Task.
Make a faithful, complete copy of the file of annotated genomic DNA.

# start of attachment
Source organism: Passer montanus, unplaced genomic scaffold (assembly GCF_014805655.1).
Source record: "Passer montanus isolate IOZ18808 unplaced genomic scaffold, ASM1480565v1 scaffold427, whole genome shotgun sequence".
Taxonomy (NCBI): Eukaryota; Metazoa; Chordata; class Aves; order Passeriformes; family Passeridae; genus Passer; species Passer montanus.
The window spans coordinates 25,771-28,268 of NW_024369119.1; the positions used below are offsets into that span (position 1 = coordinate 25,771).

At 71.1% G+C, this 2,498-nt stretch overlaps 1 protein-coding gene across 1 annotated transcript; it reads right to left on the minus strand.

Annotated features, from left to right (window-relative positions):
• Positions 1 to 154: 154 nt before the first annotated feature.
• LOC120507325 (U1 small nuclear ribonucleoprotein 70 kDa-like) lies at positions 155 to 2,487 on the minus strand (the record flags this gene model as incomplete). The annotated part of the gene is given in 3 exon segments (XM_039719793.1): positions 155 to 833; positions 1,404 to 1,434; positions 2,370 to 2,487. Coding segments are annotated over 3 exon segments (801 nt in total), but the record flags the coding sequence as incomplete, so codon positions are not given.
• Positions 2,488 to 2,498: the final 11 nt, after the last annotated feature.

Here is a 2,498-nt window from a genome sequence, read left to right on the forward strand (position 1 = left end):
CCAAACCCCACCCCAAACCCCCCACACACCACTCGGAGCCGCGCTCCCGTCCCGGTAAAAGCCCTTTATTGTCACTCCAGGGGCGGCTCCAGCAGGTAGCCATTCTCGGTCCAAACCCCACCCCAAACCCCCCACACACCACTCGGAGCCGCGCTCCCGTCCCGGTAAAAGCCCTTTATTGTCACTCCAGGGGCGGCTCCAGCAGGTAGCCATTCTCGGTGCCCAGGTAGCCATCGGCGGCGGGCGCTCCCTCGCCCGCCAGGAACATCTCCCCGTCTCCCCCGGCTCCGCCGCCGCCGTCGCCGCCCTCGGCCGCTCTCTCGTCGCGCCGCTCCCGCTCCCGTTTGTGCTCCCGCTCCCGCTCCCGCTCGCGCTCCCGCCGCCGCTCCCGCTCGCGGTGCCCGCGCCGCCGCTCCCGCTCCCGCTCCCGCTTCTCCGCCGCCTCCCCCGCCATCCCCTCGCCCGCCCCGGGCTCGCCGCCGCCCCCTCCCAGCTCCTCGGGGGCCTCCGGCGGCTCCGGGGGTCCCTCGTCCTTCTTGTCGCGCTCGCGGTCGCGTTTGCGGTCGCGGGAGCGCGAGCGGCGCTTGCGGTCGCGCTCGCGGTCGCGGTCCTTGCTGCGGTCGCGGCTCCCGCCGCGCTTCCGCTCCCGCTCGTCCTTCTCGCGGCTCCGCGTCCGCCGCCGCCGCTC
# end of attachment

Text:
Source organism: Passer montanus, unplaced genomic scaffold (assembly GCF_014805655.1).
Source record: "Passer montanus isolate IOZ18808 unplaced genomic scaffold, ASM1480565v1 scaffold427, whole genome shotgun sequence".
Taxonomy (NCBI): Eukaryota; Metazoa; Chordata; class Aves; order Passeriformes; family Passeridae; genus Passer; species Passer montanus.
The window spans coordinates 25,771-28,268 of NW_024369119.1; the positions used below are offsets into that span (position 1 = coordinate 25,771).

At 71.1% G+C, this 2,498-nt stretch overlaps 1 protein-coding gene across 1 annotated transcript; it reads right to left on the minus strand.

Annotated features, from left to right (window-relative positions):
• Positions 1 to 154: 154 nt before the first annotated feature.
• LOC120507325 (U1 small nuclear ribonucleoprotein 70 kDa-like) lies at positions 155 to 2,487 on the minus strand (the record flags this gene model as incomplete). The annotated part of the gene is given in 3 exon segments (XM_039719793.1): positions 155 to 833; positions 1,404 to 1,434; positions 2,370 to 2,487. Coding segments are annotated over 3 exon segments (801 nt in total), but the record flags the coding sequence as incomplete, so codon positions are not given.
• Positions 2,488 to 2,498: the final 11 nt, after the last annotated feature.

Here is a 2,498-nt window from a genome sequence, read left to right on the forward strand (position 1 = left end):
CCAAACCCCACCCCAAACCCCCCACACACCACTCGGAGCCGCGCTCCCGTCCCGGTAAAAGCCCTTTATTGTCACTCCAGGGGCGGCTCCAGCAGGTAGCCATTCTCGGTCCAAACCCCACCCCAAACCCCCCACACACCACTCGGAGCCGCGCTCCCGTCCCGGTAAAAGCCCTTTATTGTCACTCCAGGGGCGGCTCCAGCAGGTAGCCATTCTCGGTGCCCAGGTAGCCATCGGCGGCGGGCGCTCCCTCGCCCGCCAGGAACATCTCCCCGTCTCCCCCGGCTCCGCCGCCGCCGTCGCCGCCCTCGGCCGCTCTCTCGTCGCGCCGCTCCCGCTCCCGTTTGTGCTCCCGCTCCCGCTCCCGCTCGCGCTCCCGCCGCCGCTCCCGCTCGCGGTGCCCGCGCCGCCGCTCCCGCTCCCGCTCCCGCTTCTCCGCCGCCTCCCCCGCCATCCCCTCGCCCGCCCCGGGCTCGCCGCCGCCCCCTCCCAGCTCCTCGGGGGCCTCCGGCGGCTCCGGGGGTCCCTCGTCCTTCTTGTCGCGCTCGCGGTCGCGTTTGCGGTCGCGGGAGCGCGAGCGGCGCTTGCGGTCGCGCTCGCGGTCGCGGTCCTTGCTGCGGTCGCGGCTCCCGCCGCGCTTCCGCTCCCGCTCGTCCTTCTCGCGGCTCCGCGTCCGCCGCCGCCGCTC